Social Mobility and Its Enemies With Professor Lee Elliot Major

  • No Forthcoming Dates
  • East of England Showground
  • Citizenship
  • Full
  • Early Years, Further Education, Higher Education, Primary, Secondary
  • Leadership, Community
  • Lunch Included
  • Refreshments Included
  • Free

Professor Lee Elliot Major will discuss cutting-edge research into how social mobility has changed in Britain over the years.

What are the effects of decreasing social mobility? How does education help - and hinder - us in improving our life chances? Why are so many of us stuck on the same social rung as our parents?

Why is climbing the social ladder so difficult in Britain - and what can we do to create a fairer society? Are we all enemies of social mobility?

The session will draw on Lee's new book, "What Works?". From the authors of the Sutton Trust-EEF Teaching and Learning Toolkit comes What Works?, a must-read guide that summarises the research and hard evidence of what works and what doesn't in primary and secondary classrooms, and provides practical strategies for transforming pupils' progress.

Lee Elliot Major and Steve Higgins look at common teaching approaches, including raising aspirations, improving behaviour, outdoor learning and parental engagement. They present the research and evidence behind each approach and provide practical steps for best practice in the classroom to boost the learning and life outcomes of all pupils. Explored in a concise, accessible manner, the research and evidence is distilled into clear, precise guidance that can be used immediately, ideal for any busy teacher.

What Works? makes it easy for all primary and secondary teachers to become research-informed practitioners in every aspect of their teaching. From debunking enduring education myths to providing practical next steps and strategies that really make a difference, this is the essential guide to evidence-based teaching and a must-have for every teacher looking to increase their impact in the classroom.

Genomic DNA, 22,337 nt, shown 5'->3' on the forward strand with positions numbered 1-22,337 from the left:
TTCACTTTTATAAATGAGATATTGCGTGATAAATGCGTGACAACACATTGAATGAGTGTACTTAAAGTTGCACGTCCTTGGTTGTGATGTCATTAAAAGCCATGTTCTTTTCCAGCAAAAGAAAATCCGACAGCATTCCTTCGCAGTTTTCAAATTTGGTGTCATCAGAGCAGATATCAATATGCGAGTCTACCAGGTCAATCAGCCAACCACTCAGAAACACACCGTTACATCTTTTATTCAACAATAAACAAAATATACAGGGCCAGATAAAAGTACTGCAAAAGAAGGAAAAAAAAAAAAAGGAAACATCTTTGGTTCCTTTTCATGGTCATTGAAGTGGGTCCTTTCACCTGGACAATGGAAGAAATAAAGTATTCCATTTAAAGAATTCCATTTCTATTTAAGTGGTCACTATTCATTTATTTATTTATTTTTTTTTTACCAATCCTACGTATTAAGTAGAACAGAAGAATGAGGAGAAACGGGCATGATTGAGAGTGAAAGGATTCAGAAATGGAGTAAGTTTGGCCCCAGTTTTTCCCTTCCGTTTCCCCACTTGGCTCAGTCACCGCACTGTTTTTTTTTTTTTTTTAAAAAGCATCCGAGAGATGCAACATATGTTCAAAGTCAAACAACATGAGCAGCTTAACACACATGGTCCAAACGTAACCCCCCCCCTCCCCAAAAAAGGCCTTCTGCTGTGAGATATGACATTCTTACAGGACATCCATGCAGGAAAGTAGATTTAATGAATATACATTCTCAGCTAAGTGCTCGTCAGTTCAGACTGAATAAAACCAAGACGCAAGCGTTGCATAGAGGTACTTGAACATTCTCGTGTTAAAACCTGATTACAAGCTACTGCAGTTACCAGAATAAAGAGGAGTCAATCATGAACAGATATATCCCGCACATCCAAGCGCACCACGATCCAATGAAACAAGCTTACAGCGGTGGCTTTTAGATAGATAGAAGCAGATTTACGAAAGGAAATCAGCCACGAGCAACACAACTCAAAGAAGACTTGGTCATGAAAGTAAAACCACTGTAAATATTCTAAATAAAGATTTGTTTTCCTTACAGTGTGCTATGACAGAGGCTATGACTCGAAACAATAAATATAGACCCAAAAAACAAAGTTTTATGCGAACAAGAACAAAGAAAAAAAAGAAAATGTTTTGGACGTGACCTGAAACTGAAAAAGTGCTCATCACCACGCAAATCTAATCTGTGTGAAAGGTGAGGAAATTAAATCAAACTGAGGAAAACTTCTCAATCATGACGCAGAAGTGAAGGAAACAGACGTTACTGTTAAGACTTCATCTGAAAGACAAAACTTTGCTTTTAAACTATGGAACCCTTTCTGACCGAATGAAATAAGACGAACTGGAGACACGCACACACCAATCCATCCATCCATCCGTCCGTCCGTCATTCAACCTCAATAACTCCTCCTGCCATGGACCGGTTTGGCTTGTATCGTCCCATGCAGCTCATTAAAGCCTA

Hosted by the East of England Showground, in the Northampton Suite:

About The Course

Apart from the USA, Britain has the lowest social mobility in the Western world. The lack of movement in who gets where in society - particularly when people are stuck at the bottom and the top - costs the nation dear, both in terms of the unfulfilled talents of those left behind and an increasingly detached elite, disinterested in improvements that benefit the rest of society. This session analyses cutting-edge research into how social mobility has changed in Britain over the years, the shifting role of schools and universities in creating a fairer future, and the key to what makes some countries and regions so much richer in opportunities, bringing a clearer understanding of what works and how we can better shape our future.

Britain’s lack of social mobility is particularly persistent at both the top and bottom of society: the privately educated continue to dominate the leading professions and the proportion of children leaving school without basic numeracy and literacy skills remains stubbornly high. Education has largely failed to be the great social leveller; and widening inequality has limited social mobility. Failure to tackle immobility in modern Britain will not only cost the country economically, but lead to ever deeper divisions in society. What can be done?

About the Programme Leader

Lee Elliot Major is Professor of Social Mobility at the University of Exeter. He was formerly Chief Executive of the Sutton Trust, the UK's leading foundation improving social mobility.

His book Social Mobility and its Enemies was published by Penguin in September 2018. He commissioned and co-authored the Sutton Trust-EEF toolkit summarizing evidence on what works to improve school attainment for disadvantaged pupils – a guide used by school leaders across the world.

He is a founding trustee of the Education Endowment Foundation and Honorary Professor at the University of Exeter. He was previously an education journalist at the Guardian and Times Higher Education Supplement. He has a PhD in theoretical physics and was the first in his family to attend university.

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